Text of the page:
This November the people of Ohio will have the opportunity to decide whether they want to give Governor Kasich and the current Republican-controlled legislature the power to limit the bargaining rights of Ohio’s teachers, police officers and firefighters when they vote on Issue 2—the referendum of the infamous Senate Bill 5. Both sides agree that if not repealed by the voters this piece of legislation is a major change in the labor negotiation process for the state of Ohio.
As it stands now, if the local governing body and the teachers (and all other public servants including police officers and firefighters) can not agree to a new contract; the matter goes into a stage known as “fact finding.” Under current law, an objective third-party is brought in to mediate the situation and make a decision in a process known as “binding arbitration”—meaning the decision of the third-party mediator must be followed by both sides. Under Senate Bill 5, however, if a labor negotiation is unresolved the situation again goes into fact finding. Some try to argue that the fact finding process will make all of the relevant information available and result in the optimal decision being made. However, there is not shortage of information available about the U.S. debt crisis and politicians were unable to reach a decision that satisfied anyone. It will be even more difficult for the public to educate themselves about tax policy, public finance and labor markets related to all of the public services provided. The argument that simply making information available will result in optimal decisions being made by politicians does not seem to be supported by recent events. If the two sides are unable to reach an agreement after fact finding, the original governing body gets to make the final decision this time-- without having a third-party mediate. So, in reality the legislative body does not have to engage in good faith negotiate with its workers. The governing body with authority over the workers can just not agree with the offer from teachers, for example, go into fact-finding and choose their own original offer. The law goes further and effectively abolishes the right of public workers to strike. So, although the law does not technically abolish the right of teachers, police officers and firefighters to collectively bargain; in reality the governing body has no need to “bargain” or negotiate with the workers at all.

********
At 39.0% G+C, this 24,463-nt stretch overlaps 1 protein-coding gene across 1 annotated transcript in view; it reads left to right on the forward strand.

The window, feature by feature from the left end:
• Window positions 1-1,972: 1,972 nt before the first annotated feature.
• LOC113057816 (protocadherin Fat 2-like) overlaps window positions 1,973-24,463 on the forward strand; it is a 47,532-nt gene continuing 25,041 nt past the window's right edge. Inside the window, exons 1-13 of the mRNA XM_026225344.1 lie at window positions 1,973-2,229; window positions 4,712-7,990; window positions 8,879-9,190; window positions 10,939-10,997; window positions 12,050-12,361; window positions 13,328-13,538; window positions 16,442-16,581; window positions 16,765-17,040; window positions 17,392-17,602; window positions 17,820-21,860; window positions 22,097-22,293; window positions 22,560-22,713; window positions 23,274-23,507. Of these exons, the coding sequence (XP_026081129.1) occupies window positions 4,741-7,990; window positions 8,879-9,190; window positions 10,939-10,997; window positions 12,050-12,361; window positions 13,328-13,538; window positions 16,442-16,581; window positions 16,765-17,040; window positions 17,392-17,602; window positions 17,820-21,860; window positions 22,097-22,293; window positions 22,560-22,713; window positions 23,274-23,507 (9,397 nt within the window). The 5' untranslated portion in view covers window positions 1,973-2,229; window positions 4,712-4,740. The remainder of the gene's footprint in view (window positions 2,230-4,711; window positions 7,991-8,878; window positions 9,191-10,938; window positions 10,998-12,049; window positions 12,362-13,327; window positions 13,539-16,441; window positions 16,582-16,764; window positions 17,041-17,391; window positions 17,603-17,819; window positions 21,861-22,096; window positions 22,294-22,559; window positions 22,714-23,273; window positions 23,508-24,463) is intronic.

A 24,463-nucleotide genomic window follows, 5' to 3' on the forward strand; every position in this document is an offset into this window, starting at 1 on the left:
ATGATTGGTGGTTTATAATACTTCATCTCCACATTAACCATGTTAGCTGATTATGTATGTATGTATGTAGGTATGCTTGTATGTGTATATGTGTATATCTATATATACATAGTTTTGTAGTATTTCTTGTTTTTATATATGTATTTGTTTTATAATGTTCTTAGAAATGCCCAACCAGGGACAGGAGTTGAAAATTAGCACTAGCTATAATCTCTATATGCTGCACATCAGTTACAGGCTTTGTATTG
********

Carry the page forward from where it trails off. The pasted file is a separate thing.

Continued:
This reality caused Republican Senator Timothy J. Grendell, who was hoping the bill would be changed, to testify, "If you can't strike and the city council or the legislative authority gets to impose the ultimate terms, you don't have collective bargaining. From my perspective, you might as well forget going through the motions of a negotiations." Because changes were not made to the bill, Senator Grendell, who earned his Juris Doctor from Case Western Reserve University and his law degree from the University of Virginia, stated that Senate Bill 5 was unconstitutional in his public testimony before the Ohio Senate on March 30, 2011 based on the 1989 Ohio Supreme Court case City of Rocky River v. State Employment Relations Board. This caused Republican Senator Tim Grendell and five other Republican Senators along with all of the Ohio Senate Democrats to vote against Senate Bill 5. So, although Ohio Senate Bill 5 does not technically abolish collective bargaining rights for teachers, in reality it means that governing bodies do not really have to negotiate with their workers because the workers will have no power to bargain. Make no mistake about it—if the voters of Ohio fail to vote no Issue 2, this will be a radical departure from the current process that teachers, police officers and firefighters engage in to negotiate issues related to workplace safety, compensation and even class sizes.